4. Britain reapplied 1967 – Again rejected
    5. Disadvantage – Goes against the democratic ideals of EU, one man had so much influence to reject applications without a wider vote, due to his own agenda.
    6. Wasn’t until Gaulle resigned in 1969 that Britain application was accepted along with Norway, Denmark & Ireland. Joined in 1973 apart from Norway due to referendum results.
    7. EU continued to expand: Greece Jan 1981, Span + Portugal Jan 1986. Memberships highlight advantage of EU helping to bring democracy to countries that were left devastated by dictatorships.
    8. EU doubled in size – < Global influence while > influence of Germany + France
    9. Advantage: EEC helped poorer, Mediterranean states to develop.

PARAGRAPH 3: Monetary Union

    1. By 1986 EEC became known as EC (European Community) and was thriving. Accounted for over 1/5 of all world trade Understanding the EU, John McCormick, Pg.59
    2. Monnet’s vision of an ‘ever closer union’ via common market was coming into place but hinged by the obstacles to the free movement of capital + people, consisted of: different levels of taxation and the varied exchange rates.
    3. To defeat this, in March 1979, EEC introduced the European Exchange Rate Mechanism (ERM) in order to decrease exchange rate inconsistency and obtain monetary stability in Europe
    4. Became evident that there could never be true single market without total monetary union, a common European currency.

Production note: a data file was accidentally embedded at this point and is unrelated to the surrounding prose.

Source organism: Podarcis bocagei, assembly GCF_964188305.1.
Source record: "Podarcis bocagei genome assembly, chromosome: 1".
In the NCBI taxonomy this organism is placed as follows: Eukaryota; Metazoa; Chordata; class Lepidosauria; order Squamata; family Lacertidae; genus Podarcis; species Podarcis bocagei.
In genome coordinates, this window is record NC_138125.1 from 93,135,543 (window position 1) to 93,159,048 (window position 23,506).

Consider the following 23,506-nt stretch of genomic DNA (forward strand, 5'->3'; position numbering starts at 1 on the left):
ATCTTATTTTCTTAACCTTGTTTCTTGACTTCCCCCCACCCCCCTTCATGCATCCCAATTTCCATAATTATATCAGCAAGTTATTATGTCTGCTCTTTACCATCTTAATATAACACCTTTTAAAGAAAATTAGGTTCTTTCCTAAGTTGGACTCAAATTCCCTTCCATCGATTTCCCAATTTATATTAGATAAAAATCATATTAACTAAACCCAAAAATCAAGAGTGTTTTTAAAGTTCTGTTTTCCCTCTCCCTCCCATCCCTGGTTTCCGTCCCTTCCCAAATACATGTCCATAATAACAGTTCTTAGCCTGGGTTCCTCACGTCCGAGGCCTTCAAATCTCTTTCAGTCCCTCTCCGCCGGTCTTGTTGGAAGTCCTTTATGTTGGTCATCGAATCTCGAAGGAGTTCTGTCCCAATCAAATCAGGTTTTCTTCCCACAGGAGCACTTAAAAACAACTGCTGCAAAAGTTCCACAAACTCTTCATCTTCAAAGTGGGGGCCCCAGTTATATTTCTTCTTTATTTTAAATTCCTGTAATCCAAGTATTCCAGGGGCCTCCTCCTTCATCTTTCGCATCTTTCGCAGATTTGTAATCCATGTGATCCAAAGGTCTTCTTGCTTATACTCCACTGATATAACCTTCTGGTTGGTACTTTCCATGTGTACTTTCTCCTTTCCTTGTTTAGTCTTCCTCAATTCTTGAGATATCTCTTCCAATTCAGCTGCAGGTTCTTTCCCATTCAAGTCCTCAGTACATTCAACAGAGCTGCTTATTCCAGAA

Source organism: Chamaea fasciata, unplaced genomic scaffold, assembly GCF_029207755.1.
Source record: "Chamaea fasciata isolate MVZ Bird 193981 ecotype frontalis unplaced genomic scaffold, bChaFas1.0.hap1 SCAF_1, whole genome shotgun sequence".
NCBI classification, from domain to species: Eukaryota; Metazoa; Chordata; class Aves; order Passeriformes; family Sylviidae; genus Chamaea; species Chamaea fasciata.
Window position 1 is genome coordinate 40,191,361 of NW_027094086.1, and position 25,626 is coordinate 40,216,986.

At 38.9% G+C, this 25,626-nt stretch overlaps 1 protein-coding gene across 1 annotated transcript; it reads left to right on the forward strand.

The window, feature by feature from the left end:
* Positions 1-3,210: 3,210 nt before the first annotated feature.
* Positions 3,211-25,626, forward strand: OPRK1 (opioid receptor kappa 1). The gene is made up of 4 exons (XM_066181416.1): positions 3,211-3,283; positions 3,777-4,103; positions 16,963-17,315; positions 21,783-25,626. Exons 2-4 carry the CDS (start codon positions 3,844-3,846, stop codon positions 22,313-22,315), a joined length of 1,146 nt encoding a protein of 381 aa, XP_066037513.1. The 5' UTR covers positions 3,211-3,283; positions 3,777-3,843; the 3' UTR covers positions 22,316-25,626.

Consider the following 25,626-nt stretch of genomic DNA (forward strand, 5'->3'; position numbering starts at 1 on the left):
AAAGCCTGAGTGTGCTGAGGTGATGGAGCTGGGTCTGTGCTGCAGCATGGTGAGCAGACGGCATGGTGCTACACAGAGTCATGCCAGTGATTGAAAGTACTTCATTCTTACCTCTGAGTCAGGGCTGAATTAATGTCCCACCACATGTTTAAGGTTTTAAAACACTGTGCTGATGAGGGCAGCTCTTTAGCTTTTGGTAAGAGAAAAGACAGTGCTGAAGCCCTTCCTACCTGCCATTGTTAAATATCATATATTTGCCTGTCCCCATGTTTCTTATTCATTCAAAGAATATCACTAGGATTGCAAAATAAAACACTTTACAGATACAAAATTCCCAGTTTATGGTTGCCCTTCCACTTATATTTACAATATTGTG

5. Idea was highly controversial as would result in considerable loss of national sovereignty disadvantage - Understanding the EU, pg. 59
    6. Sharing of a single currency was unheard of which was highlighted by award-winning economist Joseph Stiglitz “No one had ever tried a monetary union on such a scale, among so many countries that were disparate” – The Money Trap
    7. This bizarre notion was difficult to overcome due to the countries being so different regarding religion, culture, history, legal + political systems.
    8. Despite the controversy, the idea of a single currency - which would be called the ‘euro’ – came into place in 1995 and the schedule conceded under the Maastricht Treaty required the cooperating countries to agree on exchange rates by January 1999.

PARAGRAPH 4: Treaties

    1. Signed in 1993, officially called the treaty of the European union witch turned the EEC into EU we know of today.
    2. Established 2 new areas- a common foreign & security policy and justice and home affairs
    3. Gave the 12 member states European Citizenship meaning they had the right to move between each state and vote in any European and local elections in any country.
    4. Treaty was very unpopular, particularly with the Danish, English and French resulted in it taking years to come into force.